Wednesday, September 11, 2019
Supporters gathered in Laguna Beach on Saturday evening to support Oceana, the world’s largest ocean conservation organization. Ted Danson, Alexandra Cousteau, Sally Pressman, Austin Nichols, Jason and Ashley Wahler, Angela... Read More
Monday, September 9, 2019
Oceana, the largest international advocacy organization dedicated solely to ocean conservation, today launched a campaign in the U.S. and Canada to help save the North Atlantic right whale... Read More
Tuesday, June 18, 2019
Today, a modernized Fisheries Act became law, setting the stage for rebuilding fish abundance in Canada’s oceans. For the first time since its inception in 1868, rebuilding plans... Read More
Wednesday, May 29, 2019
, [May, 2019], Cambridge, UK: UNEP-WCMC and IUCN Available at: www.protectedplanet.net.
(2) UNEP-WCMC, IUCN and NGS (2019). Protected Planet Live Report 2019. UNEP-WCMC, IUCN and NGS: Cambridge UK; Gland, Switzerland; and Washington, D.C., USA. https://livereport.protectedplanet.net/chapter-2
(4) Friedlander et al. 2016. https://journals.plos.org/plosone/article?id=10.1371/journal.pone.0145059
Monday, May 20, 2019
Oceana, the largest international advocacy organization focused solely on ocean conservation, announced that Nicholas Davis, a prominent Chilean businessman and conservationist, has joined its Board of Directors.Davis currently... Read More
Thursday, April 25, 2019
Today, the Trump administration signaled a delay in its plan to radically expand offshore drilling to nearly all U.S. waters. In what was first reported by The Wall Street... Read More
Thursday, March 28, 2019
accountable for damages”, said Javiera Calisto, Marine Pollution Campaign Director at Oceana. “This is an iconic step for ocean protection. There are about 2,500 industrial mining centers around the world that dispose of tailings in tailing dams located on land. CAP will shut down one of 18 marine disposal systems for tailings and the only one operating in Chile”, she added.
In January 2018, SMA brought 20 charges against CAP for violating environmental regulations; the most serious one was the disposal of tailings into the sea at a time when the company did not even have environmental permits for their disposal on land. The company started this practice in 1978, and since then has operated on sectorial permits, but in 2010, when General Law 19.300 on the Environment was already enforced, CAP was required to submit a definitive land disposal system to be assessed and obtain the respective environmental qualification, which never happened.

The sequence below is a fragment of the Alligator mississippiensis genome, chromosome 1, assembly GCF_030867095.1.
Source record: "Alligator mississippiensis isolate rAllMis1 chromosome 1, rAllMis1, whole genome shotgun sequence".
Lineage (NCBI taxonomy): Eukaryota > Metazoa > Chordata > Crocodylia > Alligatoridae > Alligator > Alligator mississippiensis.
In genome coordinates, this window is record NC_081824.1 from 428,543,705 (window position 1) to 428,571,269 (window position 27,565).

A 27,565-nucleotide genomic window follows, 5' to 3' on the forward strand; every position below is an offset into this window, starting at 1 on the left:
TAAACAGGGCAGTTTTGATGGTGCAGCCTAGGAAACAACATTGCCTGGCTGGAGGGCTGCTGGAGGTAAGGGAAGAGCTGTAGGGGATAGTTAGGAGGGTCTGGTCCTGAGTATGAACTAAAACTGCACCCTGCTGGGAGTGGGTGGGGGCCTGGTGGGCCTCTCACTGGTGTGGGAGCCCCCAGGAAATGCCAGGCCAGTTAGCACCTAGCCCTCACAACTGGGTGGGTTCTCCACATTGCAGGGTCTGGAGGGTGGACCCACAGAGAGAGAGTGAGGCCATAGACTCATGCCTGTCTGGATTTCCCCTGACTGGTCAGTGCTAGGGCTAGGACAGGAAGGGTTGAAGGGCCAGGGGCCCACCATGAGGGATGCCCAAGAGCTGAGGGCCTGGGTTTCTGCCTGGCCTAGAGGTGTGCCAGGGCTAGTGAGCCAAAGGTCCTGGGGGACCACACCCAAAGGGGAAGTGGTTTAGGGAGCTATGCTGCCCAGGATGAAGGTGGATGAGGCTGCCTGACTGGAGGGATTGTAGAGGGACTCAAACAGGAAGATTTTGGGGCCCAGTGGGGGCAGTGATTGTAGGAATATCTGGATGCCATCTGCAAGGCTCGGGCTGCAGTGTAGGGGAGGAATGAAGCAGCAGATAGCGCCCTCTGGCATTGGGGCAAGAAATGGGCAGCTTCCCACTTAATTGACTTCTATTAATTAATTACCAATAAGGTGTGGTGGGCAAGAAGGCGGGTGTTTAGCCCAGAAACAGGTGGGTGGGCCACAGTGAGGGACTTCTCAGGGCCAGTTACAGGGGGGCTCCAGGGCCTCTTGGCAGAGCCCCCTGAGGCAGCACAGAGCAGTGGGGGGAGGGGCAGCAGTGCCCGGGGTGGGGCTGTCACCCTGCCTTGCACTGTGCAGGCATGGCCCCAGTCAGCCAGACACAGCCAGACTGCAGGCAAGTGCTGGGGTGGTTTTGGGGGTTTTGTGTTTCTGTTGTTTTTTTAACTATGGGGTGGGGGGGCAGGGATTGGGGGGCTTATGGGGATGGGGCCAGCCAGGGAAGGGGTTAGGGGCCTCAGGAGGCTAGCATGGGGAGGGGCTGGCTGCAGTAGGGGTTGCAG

“Further studies are required to determine the real effects caused by CAP at Ensenada Chapaco. The Superintendence can only supervise and penalize violations that have not prescribed. Therefore, the effects caused and described in the compliance plan reflect a limited period of time”, said Calisto. “There are studies provided by the Undersecretariat of Fisheries and Aquaculture that determine that CAP tailings quickly release ore and other trace elements such as manganese, copper, arsenic, vanadium and gallium. In addition, it is concluded that further studies are necessary to be able to assess the real scope of potential impacts of tailings in the sea”, she added.
Disposal of tailings at sea is banned in countries such as Denmark, England, Greece, France, Australia, Canada, United States, Brazil, Russia and China, and is only allowed in states such as Papua New Guinea, Norway and Indonesia.
In Chile, even though legislation only allows tailings to be discarded in land dams, there currently is no regulation that expressly bans this practice at sea. Therefore, Oceana presented a bill in 2015, endorsed by five senators from different parties, to legally ban the disposal of mining waste at sea and prevent other mining companies in the future from engaging in this activity, which damages marine ecosystems." words="28" link="https://oceana.org/press-releases/cap-puts-end-years-marine-pollution-disposal-tailings-sea-terminated/"]